When I was about 8 my mother bought me and my two sisters pink pyjamas - “i don't want to were them i sobbed, I hate pink, pink is for girls” My mother sighed, frustrated, she’d had 3 kids in 2 and a half years, she didn't have time to readdress social norms regarding colour and gender, besides the pyjamas were on sale in Dunnes stores and i was a girl.
If teachers gossip about there students, which i know they do, because I am one. Most of the teachers in my primary school could have happily remortgaged their houses on the strength of the 8 year old me growing up to be a lesbian, I cried when i put on my first holy communion dress, I had my hair cut short and shaved at the back in a “step” with a number 2. I was stuck to my tractors but most of all I hated the colour pink. pink was girly pink was week, pink was for princesses with pretty faces and long hair.I didn't feel pretty, I rejected that. if anyone asked “whats your favourite colour?” I responded “green for Ireland, or black or brown or, if I was feeling particularly militant poo coloured. That shut them up.
My sister on the other hand adored pink - she was the youngest and she had a pink coat which matched my mothers pink coat. it was defiantly a coincidence, part of my mothers tolerance of my tomboyishness was its low maintenance. I was secretly jealous of the pink coat.
Aoife ate slept and dreamed pink - on her first day of school she was presented with a pink colour and she just ate it after that my mother would check her stools religiously and often bye horrified by the rainbow of colours, pink was the first choice and if she were desperate any of the pastels. I suppose she loved pink so much she wanted to be pink on the inside too
Pink wasn't always associated exclusively with femininity, in the 19th century both light blue and pink were associated with childhood. pink, being a diluted version of military red therefore evoked masculinity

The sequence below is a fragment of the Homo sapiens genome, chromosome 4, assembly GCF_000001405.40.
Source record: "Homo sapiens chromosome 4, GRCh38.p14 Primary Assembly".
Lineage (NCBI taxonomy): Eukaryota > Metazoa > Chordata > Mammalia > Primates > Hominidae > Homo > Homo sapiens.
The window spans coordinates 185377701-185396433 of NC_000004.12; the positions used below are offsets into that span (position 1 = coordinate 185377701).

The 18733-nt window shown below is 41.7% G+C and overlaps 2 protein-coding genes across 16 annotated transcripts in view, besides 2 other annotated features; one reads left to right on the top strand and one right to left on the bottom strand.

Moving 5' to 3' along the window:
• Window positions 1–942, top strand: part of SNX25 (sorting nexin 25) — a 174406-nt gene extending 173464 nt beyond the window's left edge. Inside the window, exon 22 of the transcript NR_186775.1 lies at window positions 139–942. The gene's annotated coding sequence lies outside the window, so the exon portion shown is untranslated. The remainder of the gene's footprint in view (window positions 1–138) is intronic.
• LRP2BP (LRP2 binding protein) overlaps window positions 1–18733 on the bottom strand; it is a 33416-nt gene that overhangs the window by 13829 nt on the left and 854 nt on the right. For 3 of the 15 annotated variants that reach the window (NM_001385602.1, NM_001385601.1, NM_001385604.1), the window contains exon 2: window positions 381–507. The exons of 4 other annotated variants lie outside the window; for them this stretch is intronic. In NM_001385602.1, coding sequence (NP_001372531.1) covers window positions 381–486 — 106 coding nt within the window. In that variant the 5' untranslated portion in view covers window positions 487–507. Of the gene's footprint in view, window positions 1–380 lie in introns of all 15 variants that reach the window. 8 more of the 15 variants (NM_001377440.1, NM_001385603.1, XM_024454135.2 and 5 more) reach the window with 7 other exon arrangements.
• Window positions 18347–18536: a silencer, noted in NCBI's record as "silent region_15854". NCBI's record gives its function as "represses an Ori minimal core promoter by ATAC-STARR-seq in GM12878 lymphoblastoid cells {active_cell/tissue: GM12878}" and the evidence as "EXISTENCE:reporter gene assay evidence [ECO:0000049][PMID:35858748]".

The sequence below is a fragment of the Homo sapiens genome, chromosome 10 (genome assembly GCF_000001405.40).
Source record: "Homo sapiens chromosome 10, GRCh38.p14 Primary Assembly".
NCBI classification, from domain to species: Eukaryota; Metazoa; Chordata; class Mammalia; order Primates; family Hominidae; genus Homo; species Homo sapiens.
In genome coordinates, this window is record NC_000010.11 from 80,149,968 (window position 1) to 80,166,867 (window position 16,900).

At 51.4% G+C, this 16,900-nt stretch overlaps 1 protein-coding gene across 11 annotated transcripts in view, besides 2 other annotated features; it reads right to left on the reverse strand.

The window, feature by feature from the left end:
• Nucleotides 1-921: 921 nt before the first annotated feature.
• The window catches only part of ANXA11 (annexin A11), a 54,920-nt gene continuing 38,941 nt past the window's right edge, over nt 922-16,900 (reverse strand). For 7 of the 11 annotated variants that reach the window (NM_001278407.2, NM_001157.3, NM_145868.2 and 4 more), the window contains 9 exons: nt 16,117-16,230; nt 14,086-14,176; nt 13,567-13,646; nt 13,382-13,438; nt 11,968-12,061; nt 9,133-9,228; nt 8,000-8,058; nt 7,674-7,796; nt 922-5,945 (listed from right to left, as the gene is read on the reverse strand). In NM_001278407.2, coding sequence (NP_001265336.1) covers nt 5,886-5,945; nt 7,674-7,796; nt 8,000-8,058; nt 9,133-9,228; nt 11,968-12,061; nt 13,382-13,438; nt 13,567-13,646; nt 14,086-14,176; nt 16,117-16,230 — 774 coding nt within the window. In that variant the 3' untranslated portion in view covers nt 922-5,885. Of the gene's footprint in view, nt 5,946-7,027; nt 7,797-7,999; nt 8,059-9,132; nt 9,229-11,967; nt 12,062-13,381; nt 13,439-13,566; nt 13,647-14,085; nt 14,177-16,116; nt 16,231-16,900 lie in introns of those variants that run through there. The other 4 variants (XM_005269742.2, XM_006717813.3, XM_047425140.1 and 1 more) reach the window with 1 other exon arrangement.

it wasn't until the popularity of the sailor suit for little boys that this changed. In nazi concentration camps, those accused of homosexuality were forced to wear a pink triangle on their uniforms, a sign which has now become adopted by gay rights activists today.
when a man wears pink its such a sign of femininity that its actually a sign of masculinity, that you're so masculine that your masculinity burst through the supposed fluffy femininity of pink- it is therefore men who wear pink are masculine, everyone knows this, feminine men know this, they then start to wear pink so that they seem masculine, then masculine men learn of this, they have to stop wearing pink because its too feminine, then everyone knows its feminine again, then the masculine men start wearing it again so that they can show that they have masculinity jumping out of them - its the cycle of life - the pink circle
Ive started to wear pink myself - i found that it actually has nothing to do with sexuality, more to do with shade. shocking pink makes a freckly girl like me look like I've got AIDS. but a more muted salmon colour actually suits the Irish skin. That will get the boys to wink
therefore I've learned nothing about pink, maybe I should’ve written this about pink the singer instead.